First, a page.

“Do one thing that scares you every day.” –Eleanor Roosevelt
I always knew Mrs. Roosevelt hadn’t meant “do scary things” like bungee jumping or parachuting; although, I’m sure both are exhilarating. I understood these words to mean we should step outside our comfort zone to capitalize on an opportunity that would make a difference in the world or someone else’s life.
Now, after living half a decade and scaring myself at different intervals, I feel like it means something entirely different.
I did my first really scary thing twelve years ago. My social work background is in long-term care. I understand Medicare, Medicaid, and the challenges the senior population and their families face. But after I went through Grief Recovery training, I wanted to try something different, so I quit my job at the retirement community and accepted a position as an outpatient therapist in community mental health.
I sailed so far out of my comfort zone that the elevator ride up to my inner city office scared the living daylights out of me. I had no idea how in the world I was going to help these people who often came to our office as a last resort to save their lives. After six months, I still felt like a fraud, grasping to help people when I didn’t have the proper training. So I quit.
I look back at those six months as one of the most intense, learning induced periods of my life. I wonder if it’s how soldiers feel about boot camp? I didn’t like feeling scared everyday. I also don’t think that’s what Mrs. Roosevelt meant. I went back to work with the senior population in my rural community and breathed in a deep sigh of down-home comfort.
“Beautiful young people are accidents of nature, but beautiful old people are works of art.” –Eleanor Roosevelt.
My next scary move came four years later when we left for China. It’s one thing to be curious from within your comfort zone. It’s an entirely different beast to leap into a counter-culture where your intelligence is reduced to that of a toddler. How many times had I put pepper on my food, thinking the shaker with the most holes was salt? And how many times had I nearly killed myself stepping off the curb at a red light? In China, pedestrians do not have the right away, and cars don’t stop when turning right. In fact, I’m convinced traffic laws in China are merely guidelines for navigating the road. Everyday, I feared doing the wrong thing, offending someone, looking stupid…. (Who knew you bought eggs by the pound)? At least two months passed before I didn’t hold up a check-out lane in the supermarket because I failed to have something weighed.
I lived in Suzhou, China for two years. I look back, grateful for the opportunity because I learned and experienced so much. But just because a move is big and scary doesn’t make it the best decision. There was a definite trade-off that I’m not sure was well-balanced. Once I realized scary-change doesn’t always equal good-change, I began to view Eleanor Roosevelt’s words under a slightly different lens.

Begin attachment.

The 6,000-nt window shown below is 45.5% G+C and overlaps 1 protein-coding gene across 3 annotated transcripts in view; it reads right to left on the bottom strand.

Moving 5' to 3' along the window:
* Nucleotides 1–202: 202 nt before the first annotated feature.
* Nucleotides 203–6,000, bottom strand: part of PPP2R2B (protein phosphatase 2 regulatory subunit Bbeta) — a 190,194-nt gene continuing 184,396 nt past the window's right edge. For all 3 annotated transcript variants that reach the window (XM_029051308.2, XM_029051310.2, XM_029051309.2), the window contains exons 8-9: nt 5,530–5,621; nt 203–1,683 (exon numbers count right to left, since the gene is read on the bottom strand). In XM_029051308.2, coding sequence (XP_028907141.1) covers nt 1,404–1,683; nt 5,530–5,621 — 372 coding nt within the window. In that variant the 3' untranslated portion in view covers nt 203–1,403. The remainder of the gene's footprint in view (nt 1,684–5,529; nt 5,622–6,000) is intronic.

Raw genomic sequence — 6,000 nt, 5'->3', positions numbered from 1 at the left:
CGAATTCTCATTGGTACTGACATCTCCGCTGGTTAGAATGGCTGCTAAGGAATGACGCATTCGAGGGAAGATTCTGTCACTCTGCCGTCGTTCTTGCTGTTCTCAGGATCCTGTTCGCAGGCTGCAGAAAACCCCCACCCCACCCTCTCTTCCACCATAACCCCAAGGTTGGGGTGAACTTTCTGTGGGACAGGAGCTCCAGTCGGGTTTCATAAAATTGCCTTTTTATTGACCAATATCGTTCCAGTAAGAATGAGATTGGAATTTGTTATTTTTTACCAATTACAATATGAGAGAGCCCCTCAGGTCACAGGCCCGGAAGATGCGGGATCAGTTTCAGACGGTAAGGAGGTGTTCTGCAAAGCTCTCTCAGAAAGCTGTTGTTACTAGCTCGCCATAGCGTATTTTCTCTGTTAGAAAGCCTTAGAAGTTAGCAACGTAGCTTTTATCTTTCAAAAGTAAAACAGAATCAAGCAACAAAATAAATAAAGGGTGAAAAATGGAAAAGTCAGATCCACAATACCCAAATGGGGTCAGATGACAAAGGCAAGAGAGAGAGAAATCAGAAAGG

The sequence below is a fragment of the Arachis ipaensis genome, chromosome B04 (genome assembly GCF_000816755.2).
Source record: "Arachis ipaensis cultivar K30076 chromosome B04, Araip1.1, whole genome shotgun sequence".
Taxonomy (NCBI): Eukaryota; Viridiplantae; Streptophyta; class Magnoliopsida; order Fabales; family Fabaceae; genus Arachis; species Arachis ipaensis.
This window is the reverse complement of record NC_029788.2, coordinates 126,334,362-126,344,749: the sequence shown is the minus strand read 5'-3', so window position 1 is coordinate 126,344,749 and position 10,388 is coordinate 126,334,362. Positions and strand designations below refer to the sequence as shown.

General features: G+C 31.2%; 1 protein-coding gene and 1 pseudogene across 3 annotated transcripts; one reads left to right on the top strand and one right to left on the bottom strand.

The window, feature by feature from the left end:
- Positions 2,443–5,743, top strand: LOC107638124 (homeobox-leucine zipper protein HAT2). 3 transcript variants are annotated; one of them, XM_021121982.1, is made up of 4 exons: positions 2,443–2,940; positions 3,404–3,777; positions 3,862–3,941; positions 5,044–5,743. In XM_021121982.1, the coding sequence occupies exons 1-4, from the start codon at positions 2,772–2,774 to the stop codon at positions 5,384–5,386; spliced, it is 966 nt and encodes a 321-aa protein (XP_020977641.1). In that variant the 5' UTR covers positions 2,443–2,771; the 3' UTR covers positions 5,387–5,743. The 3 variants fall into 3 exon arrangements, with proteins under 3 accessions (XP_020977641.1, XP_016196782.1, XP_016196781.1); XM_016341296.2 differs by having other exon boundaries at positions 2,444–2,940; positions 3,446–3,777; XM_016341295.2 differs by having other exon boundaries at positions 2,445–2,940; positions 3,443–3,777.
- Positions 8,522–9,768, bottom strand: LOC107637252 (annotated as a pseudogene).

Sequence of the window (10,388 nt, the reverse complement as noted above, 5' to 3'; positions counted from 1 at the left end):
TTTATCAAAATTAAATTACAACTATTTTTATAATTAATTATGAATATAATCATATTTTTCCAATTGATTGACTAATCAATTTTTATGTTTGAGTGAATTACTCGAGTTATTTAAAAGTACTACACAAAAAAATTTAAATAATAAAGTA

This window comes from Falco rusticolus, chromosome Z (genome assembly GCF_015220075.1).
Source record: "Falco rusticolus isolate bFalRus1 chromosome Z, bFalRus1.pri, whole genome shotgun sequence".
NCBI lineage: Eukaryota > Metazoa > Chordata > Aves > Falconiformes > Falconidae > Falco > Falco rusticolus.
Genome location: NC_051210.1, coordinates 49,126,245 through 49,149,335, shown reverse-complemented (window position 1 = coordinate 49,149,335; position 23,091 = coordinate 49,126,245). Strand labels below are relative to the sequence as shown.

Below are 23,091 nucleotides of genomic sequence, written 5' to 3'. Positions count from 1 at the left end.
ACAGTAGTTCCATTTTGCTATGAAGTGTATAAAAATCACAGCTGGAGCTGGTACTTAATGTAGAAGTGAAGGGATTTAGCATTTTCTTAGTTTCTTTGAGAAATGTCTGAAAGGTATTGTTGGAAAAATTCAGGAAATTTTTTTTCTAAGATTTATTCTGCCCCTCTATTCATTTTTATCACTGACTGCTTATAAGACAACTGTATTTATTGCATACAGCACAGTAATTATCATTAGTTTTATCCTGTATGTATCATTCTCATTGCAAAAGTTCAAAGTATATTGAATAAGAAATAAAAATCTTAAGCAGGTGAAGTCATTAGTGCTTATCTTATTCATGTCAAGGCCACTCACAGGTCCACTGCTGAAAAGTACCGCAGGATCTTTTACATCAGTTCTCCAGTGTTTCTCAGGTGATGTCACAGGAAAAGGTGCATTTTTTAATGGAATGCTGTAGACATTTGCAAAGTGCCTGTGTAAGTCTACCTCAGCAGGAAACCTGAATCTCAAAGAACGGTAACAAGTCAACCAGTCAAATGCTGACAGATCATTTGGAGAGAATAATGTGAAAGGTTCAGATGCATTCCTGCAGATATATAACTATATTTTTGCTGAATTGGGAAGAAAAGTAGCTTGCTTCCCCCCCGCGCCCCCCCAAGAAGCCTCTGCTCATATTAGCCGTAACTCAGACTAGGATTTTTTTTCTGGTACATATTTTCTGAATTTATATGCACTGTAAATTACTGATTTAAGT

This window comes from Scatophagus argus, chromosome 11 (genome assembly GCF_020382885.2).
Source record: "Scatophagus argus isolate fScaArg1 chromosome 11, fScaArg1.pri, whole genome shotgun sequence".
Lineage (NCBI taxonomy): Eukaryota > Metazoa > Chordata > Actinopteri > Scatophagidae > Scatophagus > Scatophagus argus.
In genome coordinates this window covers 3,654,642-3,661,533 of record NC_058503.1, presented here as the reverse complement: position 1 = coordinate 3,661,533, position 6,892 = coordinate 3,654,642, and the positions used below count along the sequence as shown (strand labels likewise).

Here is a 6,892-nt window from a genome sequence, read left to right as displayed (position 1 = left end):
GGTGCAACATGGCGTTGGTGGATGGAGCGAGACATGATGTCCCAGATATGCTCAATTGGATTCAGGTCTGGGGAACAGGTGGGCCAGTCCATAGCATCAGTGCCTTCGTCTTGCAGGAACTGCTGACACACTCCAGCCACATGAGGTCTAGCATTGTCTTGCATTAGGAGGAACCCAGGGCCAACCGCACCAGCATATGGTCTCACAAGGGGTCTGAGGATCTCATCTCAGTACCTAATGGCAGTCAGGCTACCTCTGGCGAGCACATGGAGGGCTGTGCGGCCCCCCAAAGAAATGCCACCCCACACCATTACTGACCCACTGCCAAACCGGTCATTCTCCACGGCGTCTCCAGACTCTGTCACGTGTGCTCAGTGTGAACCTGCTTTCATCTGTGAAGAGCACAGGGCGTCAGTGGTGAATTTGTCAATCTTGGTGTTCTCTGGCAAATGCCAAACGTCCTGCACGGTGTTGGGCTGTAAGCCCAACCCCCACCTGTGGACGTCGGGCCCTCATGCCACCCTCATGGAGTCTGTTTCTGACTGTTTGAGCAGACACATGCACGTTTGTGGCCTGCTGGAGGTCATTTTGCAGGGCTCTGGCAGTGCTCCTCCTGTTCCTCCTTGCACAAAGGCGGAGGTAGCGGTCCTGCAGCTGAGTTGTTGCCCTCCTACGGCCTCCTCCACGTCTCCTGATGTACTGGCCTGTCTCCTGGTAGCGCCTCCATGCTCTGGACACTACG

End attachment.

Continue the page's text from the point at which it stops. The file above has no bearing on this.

The reason I moved from China back home was because, after twenty-five years of marriage, I was going through a divorce. There is nothing quite as scary a the rug of life being yanked out from under your feet, tossing you into an uncertain future. Unless you grasp a hold of hope and have faith in something greater than yourself, fear will swallow you whole.
Anna Eleanor Roosevelt was a woman who learned to navigate the unfairness of life when her mother and brother died from diphtheria. She was only eight years old. Two years later, her alcoholic father died in a sanitarium. The niece of Theodore Roosevelt, Eleanor spent a great deal of time at his home, growing up with her cousins. Plain in looks and serious in temperament, she stood by FDR’s side through personal and political upheaval. If you’d like to read more about this great woman, click here.
“You have to accept whatever comes, and the only important thing is that you meet it with the best you have to give.” –Eleanor Roosevelt.
When we experience a significant loss and our world shifts, we oftentimes wish things could have been different, better, or that we’d had more time. The pain can be overwhelming, but we always have a choice–right or wrong, good or bad. The decisions we make everyday determine the outcome of our future.
A friend once told me life is about making the next right decision. That may not be the choice that makes you happy. It might be the hard choice to say no or to stay home or to get on your knees.
“Happiness is not a goal. It’s a by-product.” –Eleanor Roosevelt.
I believe this is what Eleanor Roosevelt meant when she said, “Do something everyday that scares you.” She’s not talking about making big, adventurous moves that frighten us. She’s talking about facing everyday uncertainty. Whether you find yourself dealing with divorce, a death, a new relationship, starting a new business or job, moving to a new place, you will face uncertainty. And it’s scary.
But don’t let fear control your decisions. Face the uncertainty with the best you have to give. Make the next right choice that helps you to be physically, mentally, and spiritually healthy. It’s who you were meant to be.
“Surely, in the light of history, it is more intelligent to hope than to fear, to try rather than not to try. For one thing we know beyond all doubt: nothing has ever been achieved by the person who says, “It can’t be done.” –Eleanor Roosevelt.
What is the craziest thing you have done outside your comfort zone?
Who is a historical leader you admire?